Iraq´s rocky road to stability

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After years of war and occupation, the security scene in Iraq appeared to be somewhat better than it was in the post-2003 conflict period. The territorial (but not complete) defeat of Daesh in 2017 also brought some sort of optimism to the country. However looking closely, Iraq continues to be a war-torn country where a majority of the population lives in aggravating conditions and reconstruction of infrastructure and a harmonized society remains far-sighted. Iraqis have grown tired of a widely believed culture of corruption, weak governance, and a fragmented political arena. These once again, have sparked public anger.

Protests have erupted across Iraq over government corruption, shortage of basic services, increasing rates of unemployment and general discontent with the political system. The most striking features of these protests are their magnitude – they are the biggest protests since the fall of Saddam Hussein – and the brutality employed by the Iraqi security forces against those opposing the status quo – as of today, leaving 319 dead and 15,000 injured. These protests are the clear proof and example of the loss of trust in the Iraqi political system and instability in the country, putting Iraq in a direction difficult to pull back from.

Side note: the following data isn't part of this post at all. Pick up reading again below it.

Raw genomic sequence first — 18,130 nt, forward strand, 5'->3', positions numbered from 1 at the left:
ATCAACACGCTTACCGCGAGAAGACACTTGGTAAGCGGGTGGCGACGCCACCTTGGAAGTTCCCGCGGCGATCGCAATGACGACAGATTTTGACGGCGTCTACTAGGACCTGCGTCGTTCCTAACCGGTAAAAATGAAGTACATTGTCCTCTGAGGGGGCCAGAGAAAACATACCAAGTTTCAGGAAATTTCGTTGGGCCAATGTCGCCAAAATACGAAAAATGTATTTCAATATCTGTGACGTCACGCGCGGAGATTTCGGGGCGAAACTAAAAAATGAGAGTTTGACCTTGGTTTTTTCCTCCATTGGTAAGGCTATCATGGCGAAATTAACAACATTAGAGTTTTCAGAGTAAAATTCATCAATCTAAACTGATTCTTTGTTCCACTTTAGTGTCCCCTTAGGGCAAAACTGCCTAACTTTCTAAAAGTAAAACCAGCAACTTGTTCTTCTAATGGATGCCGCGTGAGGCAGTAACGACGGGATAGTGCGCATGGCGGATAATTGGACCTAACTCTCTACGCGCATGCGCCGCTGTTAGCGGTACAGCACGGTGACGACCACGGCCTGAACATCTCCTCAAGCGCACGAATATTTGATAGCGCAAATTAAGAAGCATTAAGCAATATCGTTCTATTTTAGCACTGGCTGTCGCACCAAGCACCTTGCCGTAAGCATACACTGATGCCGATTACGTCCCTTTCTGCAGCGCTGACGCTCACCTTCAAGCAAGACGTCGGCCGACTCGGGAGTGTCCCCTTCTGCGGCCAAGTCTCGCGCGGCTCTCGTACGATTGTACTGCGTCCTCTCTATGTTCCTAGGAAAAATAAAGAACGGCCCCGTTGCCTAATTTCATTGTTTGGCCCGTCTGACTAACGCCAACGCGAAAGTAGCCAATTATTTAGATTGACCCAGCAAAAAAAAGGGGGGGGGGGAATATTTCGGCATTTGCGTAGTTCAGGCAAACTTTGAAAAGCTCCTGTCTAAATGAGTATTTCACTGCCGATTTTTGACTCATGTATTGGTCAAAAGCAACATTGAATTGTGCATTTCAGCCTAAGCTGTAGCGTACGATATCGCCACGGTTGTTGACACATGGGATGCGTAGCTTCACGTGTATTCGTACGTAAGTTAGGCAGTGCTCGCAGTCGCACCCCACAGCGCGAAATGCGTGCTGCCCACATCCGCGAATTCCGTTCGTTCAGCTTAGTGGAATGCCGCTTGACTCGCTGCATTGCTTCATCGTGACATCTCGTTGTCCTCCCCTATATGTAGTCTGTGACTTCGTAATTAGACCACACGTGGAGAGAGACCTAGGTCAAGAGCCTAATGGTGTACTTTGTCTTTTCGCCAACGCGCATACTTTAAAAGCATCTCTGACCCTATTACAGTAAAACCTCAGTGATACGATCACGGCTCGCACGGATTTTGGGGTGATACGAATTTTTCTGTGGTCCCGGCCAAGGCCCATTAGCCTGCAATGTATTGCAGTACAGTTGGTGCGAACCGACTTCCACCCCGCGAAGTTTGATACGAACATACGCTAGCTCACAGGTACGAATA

So what is interfering in Iraq’s road to stability?

Iraq suffers from a heavily fragmented political system where different factions are competing against one another for power and influence and ultimately applying contradictory measures and working at cross purposes. This fragmented political arena is coupled with the integration of various factions of paramilitary groups within the Popular Mobilization Units (PMUs) with differing purposes, into the security forces. This can only lead to the absence of coherent control over the security situation and therefore more escalation of the conflict. Iraq has consequently become an open political space for contestation between weak and divided political and security figures and the Iraqi population.

Now, will the protesters’ claims be heard? Iraq is trying to get onto a path of stability but protests will not end while the root cause of the problem – unwanted and fragmented government and security forces – is still in place. There needs to be a strengthened and more unified national movement that removes the current political system and re-builds one that truly responds to the Iraqis´ basic needs. Although this will be a long process, it is not impossible and has to be urgently pushed for.

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